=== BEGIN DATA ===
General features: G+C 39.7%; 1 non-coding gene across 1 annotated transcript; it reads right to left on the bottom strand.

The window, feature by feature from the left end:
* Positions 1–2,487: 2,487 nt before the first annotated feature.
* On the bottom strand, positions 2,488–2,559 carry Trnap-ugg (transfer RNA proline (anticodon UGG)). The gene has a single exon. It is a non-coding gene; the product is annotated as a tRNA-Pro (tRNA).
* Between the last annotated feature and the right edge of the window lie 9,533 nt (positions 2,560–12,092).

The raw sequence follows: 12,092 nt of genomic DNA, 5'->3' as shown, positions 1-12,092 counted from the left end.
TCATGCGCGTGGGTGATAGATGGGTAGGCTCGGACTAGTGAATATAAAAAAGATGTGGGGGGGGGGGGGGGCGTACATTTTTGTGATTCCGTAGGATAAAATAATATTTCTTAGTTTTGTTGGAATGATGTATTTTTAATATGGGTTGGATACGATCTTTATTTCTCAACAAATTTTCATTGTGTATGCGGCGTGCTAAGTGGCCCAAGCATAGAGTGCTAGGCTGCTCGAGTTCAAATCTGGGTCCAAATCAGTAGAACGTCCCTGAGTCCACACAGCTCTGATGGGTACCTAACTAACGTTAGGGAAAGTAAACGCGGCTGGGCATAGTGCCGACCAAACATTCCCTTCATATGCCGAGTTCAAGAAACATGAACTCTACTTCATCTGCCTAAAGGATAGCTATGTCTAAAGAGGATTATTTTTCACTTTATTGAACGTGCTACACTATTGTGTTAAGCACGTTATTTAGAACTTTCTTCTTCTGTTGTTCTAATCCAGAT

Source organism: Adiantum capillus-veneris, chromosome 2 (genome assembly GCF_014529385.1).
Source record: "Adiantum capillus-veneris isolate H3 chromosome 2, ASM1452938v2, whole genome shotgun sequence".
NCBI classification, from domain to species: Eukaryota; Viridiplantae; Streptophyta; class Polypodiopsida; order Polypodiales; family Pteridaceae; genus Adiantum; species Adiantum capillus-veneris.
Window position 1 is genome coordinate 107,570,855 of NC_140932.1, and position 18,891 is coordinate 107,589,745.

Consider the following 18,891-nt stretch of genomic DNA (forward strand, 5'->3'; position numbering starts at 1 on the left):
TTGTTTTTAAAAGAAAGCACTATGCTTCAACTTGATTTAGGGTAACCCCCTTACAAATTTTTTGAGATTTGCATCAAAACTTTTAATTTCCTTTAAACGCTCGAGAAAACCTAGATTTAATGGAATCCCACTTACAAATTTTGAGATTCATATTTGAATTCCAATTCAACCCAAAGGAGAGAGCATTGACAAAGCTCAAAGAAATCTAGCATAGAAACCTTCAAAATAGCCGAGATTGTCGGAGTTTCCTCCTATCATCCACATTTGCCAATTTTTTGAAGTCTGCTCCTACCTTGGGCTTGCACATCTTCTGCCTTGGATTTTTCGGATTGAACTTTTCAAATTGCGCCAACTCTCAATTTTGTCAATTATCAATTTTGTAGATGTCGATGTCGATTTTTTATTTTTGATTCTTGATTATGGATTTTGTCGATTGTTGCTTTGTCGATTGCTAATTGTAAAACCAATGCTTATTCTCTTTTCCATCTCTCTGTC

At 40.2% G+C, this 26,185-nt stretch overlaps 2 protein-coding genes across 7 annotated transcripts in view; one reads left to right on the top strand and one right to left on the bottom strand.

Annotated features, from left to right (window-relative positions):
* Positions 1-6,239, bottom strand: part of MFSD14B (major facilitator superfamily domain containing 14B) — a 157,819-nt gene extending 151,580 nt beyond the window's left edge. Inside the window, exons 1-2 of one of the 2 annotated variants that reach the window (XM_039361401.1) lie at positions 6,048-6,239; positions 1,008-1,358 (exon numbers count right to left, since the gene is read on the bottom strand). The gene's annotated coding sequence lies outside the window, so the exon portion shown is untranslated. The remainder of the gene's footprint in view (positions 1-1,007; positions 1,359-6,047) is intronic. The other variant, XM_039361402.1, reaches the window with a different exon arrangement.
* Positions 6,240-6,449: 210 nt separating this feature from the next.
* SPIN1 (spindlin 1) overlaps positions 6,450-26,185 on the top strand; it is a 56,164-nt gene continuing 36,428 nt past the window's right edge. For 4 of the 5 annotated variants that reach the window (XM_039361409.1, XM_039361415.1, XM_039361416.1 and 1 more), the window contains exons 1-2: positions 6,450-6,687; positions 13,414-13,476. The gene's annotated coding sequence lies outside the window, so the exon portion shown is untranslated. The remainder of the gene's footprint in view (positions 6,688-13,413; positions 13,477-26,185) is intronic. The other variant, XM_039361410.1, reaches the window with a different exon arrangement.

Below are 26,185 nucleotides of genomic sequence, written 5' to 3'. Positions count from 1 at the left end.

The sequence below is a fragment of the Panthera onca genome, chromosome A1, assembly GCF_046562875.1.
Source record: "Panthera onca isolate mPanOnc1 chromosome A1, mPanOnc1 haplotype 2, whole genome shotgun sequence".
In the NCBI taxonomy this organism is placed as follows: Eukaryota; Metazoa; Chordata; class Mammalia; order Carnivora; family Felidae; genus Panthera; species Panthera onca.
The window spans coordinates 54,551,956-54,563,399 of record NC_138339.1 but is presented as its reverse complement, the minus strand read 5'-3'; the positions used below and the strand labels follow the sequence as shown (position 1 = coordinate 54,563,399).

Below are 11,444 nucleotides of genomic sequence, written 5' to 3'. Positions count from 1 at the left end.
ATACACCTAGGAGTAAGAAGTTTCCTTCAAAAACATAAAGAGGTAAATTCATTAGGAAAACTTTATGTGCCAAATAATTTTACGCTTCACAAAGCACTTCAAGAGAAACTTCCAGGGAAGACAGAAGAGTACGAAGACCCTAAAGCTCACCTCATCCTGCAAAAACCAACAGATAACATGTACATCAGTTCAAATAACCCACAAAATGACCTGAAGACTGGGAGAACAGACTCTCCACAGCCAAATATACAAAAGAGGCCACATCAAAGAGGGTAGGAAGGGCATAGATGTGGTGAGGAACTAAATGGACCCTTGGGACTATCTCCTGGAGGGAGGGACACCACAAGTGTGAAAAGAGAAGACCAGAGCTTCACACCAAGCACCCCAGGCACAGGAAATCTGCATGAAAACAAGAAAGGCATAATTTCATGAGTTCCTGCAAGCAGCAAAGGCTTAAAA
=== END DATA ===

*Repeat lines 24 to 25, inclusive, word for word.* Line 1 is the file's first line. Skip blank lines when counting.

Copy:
Below are 11,444 nucleotides of genomic sequence, written 5' to 3'. Positions count from 1 at the left end.
ATACACCTAGGAGTAAGAAGTTTCCTTCAAAAACATAAAGAGGTAAATTCATTAGGAAAACTTTATGTGCCAAATAATTTTACGCTTCACAAAGCACTTCAAGAGAAACTTCCAGGGAAGACAGAAGAGTACGAAGACCCTAAAGCTCACCTCATCCTGCAAAAACCAACAGATAACATGTACATCAGTTCAAATAACCCACAAAATGACCTGAAGACTGGGAGAACAGACTCTCCACAGCCAAATATACAAAAGAGGCCACATCAAAGAGGGTAGGAAGGGCATAGATGTGGTGAGGAACTAAATGGACCCTTGGGACTATCTCCTGGAGGGAGGGACACCACAAGTGTGAAAAGAGAAGACCAGAGCTTCACACCAAGCACCCCAGGCACAGGAAATCTGCATGAAAACAAGAAAGGCATAATTTCATGAGTTCCTGCAAGCAGCAAAGGCTTAAAA